Reidblog [The Reid Report blog]

Think at your own risk.
Thursday, May 12, 2005
Paging Mr. Moustache
Thanks to the miracle of C-SPAN, I finally had a chance to listen to the Senate Foreign Relations Committee hearing in which Ohio Sen. Voinovich opened up a can of whupass on would-be U.N. Ambassador John Bolton.

Indeed, Voinovich's statement was a blockbuster -- and his courage ought to shame burbling "moderates" like Lincoln Chaffee (who looked particularly constipated througout), who have declaired themselves "concerned" and "apprehensive" but who apparently don't have the stones to stand up to the president, or to prevent the United States from being represented around the world by the likes of Mr. Bolton. The Ohio Senator was beet-red while reading it, and seemed at pains to stress that he had poured over the testimony and done his own interviews and research to make up for missing the actual hearings, in coming to his conclusion.

Take it away, Dana Milbank:

Voinovich, a loyal party man, agreed to let Bolton's nomination continue without a committee recommendation to the floor of the Senate and likely confirmation. But Voinovich's sentiment -- and the mostly tepid defense of the nominee by Republicans at yesterday's hearing -- made it clear that the GOP was driven by deference to the president, not affection for the nominee.

"No one really is excited about him," Voinovich told a swarm of reporters in the hallway after announcing his opposition.

But perhaps the more important statements came from Delaware Democrat Joe Biden, who made a few key points (in that long winded, arrogant, Biden way that so indears the Delaware Senator to those of us who like him), namely:

1. Members of the United States Senate do not work for the president of the United States. Sounds like a simple, self-evident point, but unfortunately it needed to be said. Biden's beef is that the Bush administration continues to deny the Democrats on the committee documents the administration deems "irrelevant." But as Mr. Biden unfortunately felt he had to point out, the Senate Foreign Relations Committee is not there simply to rubber stamp the president's wishes, and as a co-equal branch of government, the Senate can decide for itself what's relevant to its committees.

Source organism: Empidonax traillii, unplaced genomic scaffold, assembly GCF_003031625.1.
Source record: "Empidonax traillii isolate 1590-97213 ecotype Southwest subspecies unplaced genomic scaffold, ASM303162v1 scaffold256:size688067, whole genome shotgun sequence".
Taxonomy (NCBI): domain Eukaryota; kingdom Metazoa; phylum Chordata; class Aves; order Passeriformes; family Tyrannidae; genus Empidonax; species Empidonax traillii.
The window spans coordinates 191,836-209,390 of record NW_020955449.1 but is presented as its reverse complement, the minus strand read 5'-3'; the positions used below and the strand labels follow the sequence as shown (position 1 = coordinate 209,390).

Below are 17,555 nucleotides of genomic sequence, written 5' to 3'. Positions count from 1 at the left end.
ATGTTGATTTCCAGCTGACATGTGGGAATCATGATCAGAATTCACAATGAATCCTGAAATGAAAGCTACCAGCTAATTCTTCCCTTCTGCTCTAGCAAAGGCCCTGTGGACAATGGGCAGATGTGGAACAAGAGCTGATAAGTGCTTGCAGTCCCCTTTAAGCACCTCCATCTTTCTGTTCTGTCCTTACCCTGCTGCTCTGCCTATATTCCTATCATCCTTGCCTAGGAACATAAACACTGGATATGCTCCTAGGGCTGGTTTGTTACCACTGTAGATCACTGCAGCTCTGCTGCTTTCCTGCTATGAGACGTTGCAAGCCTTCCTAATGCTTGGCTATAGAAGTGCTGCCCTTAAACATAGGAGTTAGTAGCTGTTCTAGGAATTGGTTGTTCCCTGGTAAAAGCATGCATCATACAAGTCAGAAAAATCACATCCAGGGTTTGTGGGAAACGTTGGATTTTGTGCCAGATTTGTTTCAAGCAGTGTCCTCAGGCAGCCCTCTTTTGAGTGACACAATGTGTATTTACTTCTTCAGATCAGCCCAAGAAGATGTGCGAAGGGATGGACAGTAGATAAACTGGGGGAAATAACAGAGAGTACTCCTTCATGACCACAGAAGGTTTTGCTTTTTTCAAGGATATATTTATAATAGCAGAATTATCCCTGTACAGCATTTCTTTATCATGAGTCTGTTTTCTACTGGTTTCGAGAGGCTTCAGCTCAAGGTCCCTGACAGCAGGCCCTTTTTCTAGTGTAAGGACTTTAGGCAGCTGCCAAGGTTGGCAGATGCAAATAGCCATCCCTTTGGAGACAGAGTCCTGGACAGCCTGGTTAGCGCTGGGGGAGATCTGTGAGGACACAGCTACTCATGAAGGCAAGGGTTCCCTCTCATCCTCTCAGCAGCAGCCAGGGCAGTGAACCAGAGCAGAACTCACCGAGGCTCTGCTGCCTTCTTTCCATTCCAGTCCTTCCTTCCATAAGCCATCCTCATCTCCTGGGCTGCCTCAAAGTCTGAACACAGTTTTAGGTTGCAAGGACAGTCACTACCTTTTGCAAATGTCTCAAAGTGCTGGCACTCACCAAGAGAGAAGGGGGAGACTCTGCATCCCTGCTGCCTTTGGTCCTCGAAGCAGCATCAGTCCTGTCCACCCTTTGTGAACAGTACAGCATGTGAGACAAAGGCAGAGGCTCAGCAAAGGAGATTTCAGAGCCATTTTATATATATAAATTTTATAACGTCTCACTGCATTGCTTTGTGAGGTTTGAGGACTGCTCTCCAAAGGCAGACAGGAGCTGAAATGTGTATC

2. The Bolton nomination is smelling more and more like a political payoff. Mr. Biden claims Condi Rice approached him before the Bolton nomination went public, and essentially told him Bolton had to be placed in "an important job" somewhere, and that political considerations (read feeding the right wing base beast), meant he needed to go to the U.N. Ms. Rice, according to Mr. Biden, essentially promised to personally supervise the notoriously nasty Bolton, leading both Mr. Biden and Mr. Voinovich to wonder aloud: why would you send someone to the United Nations as the fourth most important representative of the United States to the rest of the world (after the president, vice president and secretary of state), who needs to be supervised? And why turn such an important appointment into a slab of red meat for the FReeper crowd?

3. Mr. Bolton's poor leadership skills and abysmal interpersonal skills, not to mention his alleged shading of intelligence and abuse of analysts in order to twist intel to match his ideological goals simply make him unqualified for the job of U.N. ambassador. This is particularly true in light of revelations that the president of the United States, along with the prime minister of England, appear to have misled their countries as to when they actually decided to invade Iraq, including "fixing the intelligence to the policy."

4. Opposition to Mr. Bolton wasn't dredged up by the Democrats -- in nearly every case, people who have worked with, above and below Mr. Bolton came forward to make their opposition known. And most of these were Republicans or Republican appointees -- hardly a left wing cabal.

America's reputation for bullying and dishonesty -- a reputation cemented by the Bush administration's Iraq policy, by the way -- can hardly be ameliorated, and our lost honor, credibility and prestige can hardly be restored, by shoving Mr. Bolton's moustache into the faces of the world's diplomats, or by imposing him on our own.
posted by JReid @ 11:40 PM  
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"I am for enhanced interrogation. I don't believe waterboarding is torture... I'll do it. I'll do it for charity." -- Sean Hannity
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